Inside Parliament: Lyell parries claims of conduct unbecoming: Attorney General questioned on Nadir case - Redwood announces more jobs for Wales - Clash over nuclear test ban in defence debate

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Sir Nicholas Lyell, the Attorney General, was obliged to face questions on the Asil Nadir affair yesterday in his 10-minute Commons Question Time slot, but treated them all with his inimitable dead bat.

He would not confirm that nine Conservative MPs had made representations to him about the bail jumping bankrupt and any that had done had not acted improperly.

Challenging Sir Nicholas on the number of MPs who had approached him, John Fraser, a Labour law spokesman, said: 'Doesn't that indicate there is one course of advocacy for those who are rich and donate to the Tory Party and another course of conduct for others?'

The Attorney said he received a large number of representations from MPs, ministers and the public, sometimes in private, in relation to a great many prosecutions. 'I have no reason to believe that any representations made to me in relation to this case were improperly made.

'If any representation is made to me, it will be carefully and dispassionately examined in the appropriate quarters . . . It is not my policy to publish, where the individual has chosen not to publish, the nature of the representations made.'

David Winnick, Labour MP for Walsall North, later complained to the Speaker, Betty Boothroyd, that Sir Nicholas had refused to expand on the affair in written answers beyond stating that seven Tory MPs had made representations. By doing so he had effectively blocked further questions because the Table Office, responsible for deciding whether MPs' questions are in order, would not accept them on a subject after a minister had refused to answer. Sir Nicholas had undermined the job of MPs, Mr Winnick said. 'They're hiding something and I think it is disgraceful that the Attorney should be a party this.'

Miss Boothroyd said issues relating to the Table Office should be raised with her privately.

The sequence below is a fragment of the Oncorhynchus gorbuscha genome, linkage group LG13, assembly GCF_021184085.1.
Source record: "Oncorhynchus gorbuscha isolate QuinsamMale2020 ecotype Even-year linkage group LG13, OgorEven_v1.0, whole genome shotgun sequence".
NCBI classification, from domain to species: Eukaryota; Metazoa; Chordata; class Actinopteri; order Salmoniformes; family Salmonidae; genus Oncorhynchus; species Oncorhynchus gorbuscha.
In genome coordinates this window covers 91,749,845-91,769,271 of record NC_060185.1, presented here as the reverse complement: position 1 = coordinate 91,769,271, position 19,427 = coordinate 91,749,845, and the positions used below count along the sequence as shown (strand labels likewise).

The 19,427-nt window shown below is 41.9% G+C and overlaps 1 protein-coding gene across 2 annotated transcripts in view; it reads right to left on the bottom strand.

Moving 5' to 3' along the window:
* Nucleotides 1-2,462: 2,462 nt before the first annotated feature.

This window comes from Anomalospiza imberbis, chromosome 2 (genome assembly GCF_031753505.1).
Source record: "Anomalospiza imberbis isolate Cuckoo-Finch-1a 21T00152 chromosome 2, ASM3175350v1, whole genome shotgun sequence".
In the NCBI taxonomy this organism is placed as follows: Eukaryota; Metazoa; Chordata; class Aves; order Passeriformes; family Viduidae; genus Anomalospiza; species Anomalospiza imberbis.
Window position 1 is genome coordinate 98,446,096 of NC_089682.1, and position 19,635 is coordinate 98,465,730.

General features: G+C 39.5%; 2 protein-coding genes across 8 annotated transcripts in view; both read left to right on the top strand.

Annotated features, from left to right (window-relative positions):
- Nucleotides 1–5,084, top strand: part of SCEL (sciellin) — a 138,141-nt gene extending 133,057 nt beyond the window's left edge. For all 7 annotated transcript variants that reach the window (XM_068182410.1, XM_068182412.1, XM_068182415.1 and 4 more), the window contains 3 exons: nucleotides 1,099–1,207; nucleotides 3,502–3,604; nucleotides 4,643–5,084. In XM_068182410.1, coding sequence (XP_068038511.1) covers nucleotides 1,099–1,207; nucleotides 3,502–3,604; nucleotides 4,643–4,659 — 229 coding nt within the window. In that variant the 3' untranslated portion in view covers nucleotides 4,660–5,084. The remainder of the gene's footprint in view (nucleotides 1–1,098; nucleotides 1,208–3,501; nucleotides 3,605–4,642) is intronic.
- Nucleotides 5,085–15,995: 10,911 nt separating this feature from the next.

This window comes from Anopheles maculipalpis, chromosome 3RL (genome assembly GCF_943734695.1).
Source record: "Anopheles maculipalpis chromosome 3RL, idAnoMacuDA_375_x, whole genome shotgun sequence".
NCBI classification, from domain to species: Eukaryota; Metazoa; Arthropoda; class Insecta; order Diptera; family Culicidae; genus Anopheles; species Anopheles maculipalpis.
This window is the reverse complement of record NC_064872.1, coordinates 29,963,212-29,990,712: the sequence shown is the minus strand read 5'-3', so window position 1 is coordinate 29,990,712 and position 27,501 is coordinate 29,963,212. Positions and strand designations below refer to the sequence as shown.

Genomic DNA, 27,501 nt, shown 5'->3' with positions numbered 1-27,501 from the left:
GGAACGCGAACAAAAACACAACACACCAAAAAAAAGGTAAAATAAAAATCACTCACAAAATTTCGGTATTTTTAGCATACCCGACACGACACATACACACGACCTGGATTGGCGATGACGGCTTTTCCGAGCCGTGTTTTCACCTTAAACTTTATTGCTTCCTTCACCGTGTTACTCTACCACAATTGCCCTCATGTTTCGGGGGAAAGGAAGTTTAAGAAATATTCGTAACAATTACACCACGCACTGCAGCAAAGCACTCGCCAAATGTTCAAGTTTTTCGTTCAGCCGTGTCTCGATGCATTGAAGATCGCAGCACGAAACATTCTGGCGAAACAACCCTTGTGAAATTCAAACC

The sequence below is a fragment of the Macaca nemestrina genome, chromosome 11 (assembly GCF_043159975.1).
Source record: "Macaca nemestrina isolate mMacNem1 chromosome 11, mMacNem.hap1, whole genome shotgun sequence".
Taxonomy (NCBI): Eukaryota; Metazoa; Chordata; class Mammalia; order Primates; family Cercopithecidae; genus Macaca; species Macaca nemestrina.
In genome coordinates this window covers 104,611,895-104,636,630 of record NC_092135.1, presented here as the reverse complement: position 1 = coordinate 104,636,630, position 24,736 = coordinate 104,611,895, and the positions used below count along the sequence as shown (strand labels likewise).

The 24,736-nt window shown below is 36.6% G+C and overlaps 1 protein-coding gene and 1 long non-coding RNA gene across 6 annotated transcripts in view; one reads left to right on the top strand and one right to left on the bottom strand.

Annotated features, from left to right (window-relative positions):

The Speaker had her own gentle complaint to make against Welsh MPs after questions on the affairs of the Principality overran the 40- minute allocation. Replying to Jeremy Corbyn, Labour MP for Islington North, who lost a chance to press for aid for Western Sahara, Miss Boothroyd said: 'There was a region of the country asking questions which often is inclined, if I may say so, to be rather long-winded.'

Labour Welshmen had been trying to wrong-foot John Redwood on his first Question Time outing as Secretary of State for Wales. Mr Redwood, MP for Wokingham in Surrey, came to the job with the reputation of being a right-wing automaton, but demonstrated that he has adopted at least one technique from his leftish predecessor, David Hunt.

Rod Richards, Tory MP for Clwyd NW, prompted Mr Redwood. Recalling that on previous question times, Mr Hunt 'had some good news to impart . . . I wonder perhaps whether Mr Redwood intends to continue in this way and whether he has some good news for us today, perhaps to do with inward investment?'

'These unscripted questions are always dangerous,' Mr Redwood replied to laughter. 'It so happens that I do have something that Mr Richards might welcome. Aiwa of Japan is going to announce today a pounds 27m expansion at the Penyfan industrial estate at Crumlin, in Gwent . . . that's 480 possible new jobs by 1996.' It so happened, too, that the Welsh Office had a press release prepared detailing the Welsh Development Agency role in supplying a factory extension.

The second day of the defence debate produced a statement from Jonathan Aitken, the defence minister, on nuclear weapons testing which might not be easily recognised in Washington, where Britain has been lobbying hard for a resumption of the explosions.

Responding to a Labour demand for an immediate ban, Mr Aitken said that far from being in the vanguard of those opposed to testing, the Government was 'wholly in favour of a comprehensive test ban treaty as a long-term goal'.

David Clarke, Labour's defence spokesman, was 'naive' in suggesting a linkage between testing and proliferation. 'It is possible to develop and deploy a cheap and dirty nuclear device without testing at all.' It was the 'international priesthood of nuclear specialists' who were most supportive of testing for reasons of safety and credibility.

Mr Aitken acknowledged that Britain's nuclear programme was 'to some extent' dependent on the outcome of President Clinton's review of testing. But Menzies Campbell, for the Liberal Democrats, said it was rather more than that. If the US determined there should be no more tests, Britain would lose its test site.

Mr Aitken revealed that he spent the weekend dipping into Diaries, the jottings of his friend and predecessor as defence procurement minister, Alan Clark. 'I really must seem a very dull, impecunious, unimaginative successor,' he said, owning up to 'faintly envious feelings' over Mr Clark's lifestyle: 'Such as the fact that I don't regularly speed down the motorway to Kent at 140mph in my Porsche for assignations in my medieval castle.' Mr Aitken's South Thanet constituency and Mr Clark's Saltwood Castle are both in east Kent.

'What I found really riveting was my predecessor's work-style within the department. As he himself might have put it, in his day at the MoD, the actualite was always highly mouvemente.' There was more an echo of the literary fantasies of Harold Robbins than the 'the life of our dear old MoD'.

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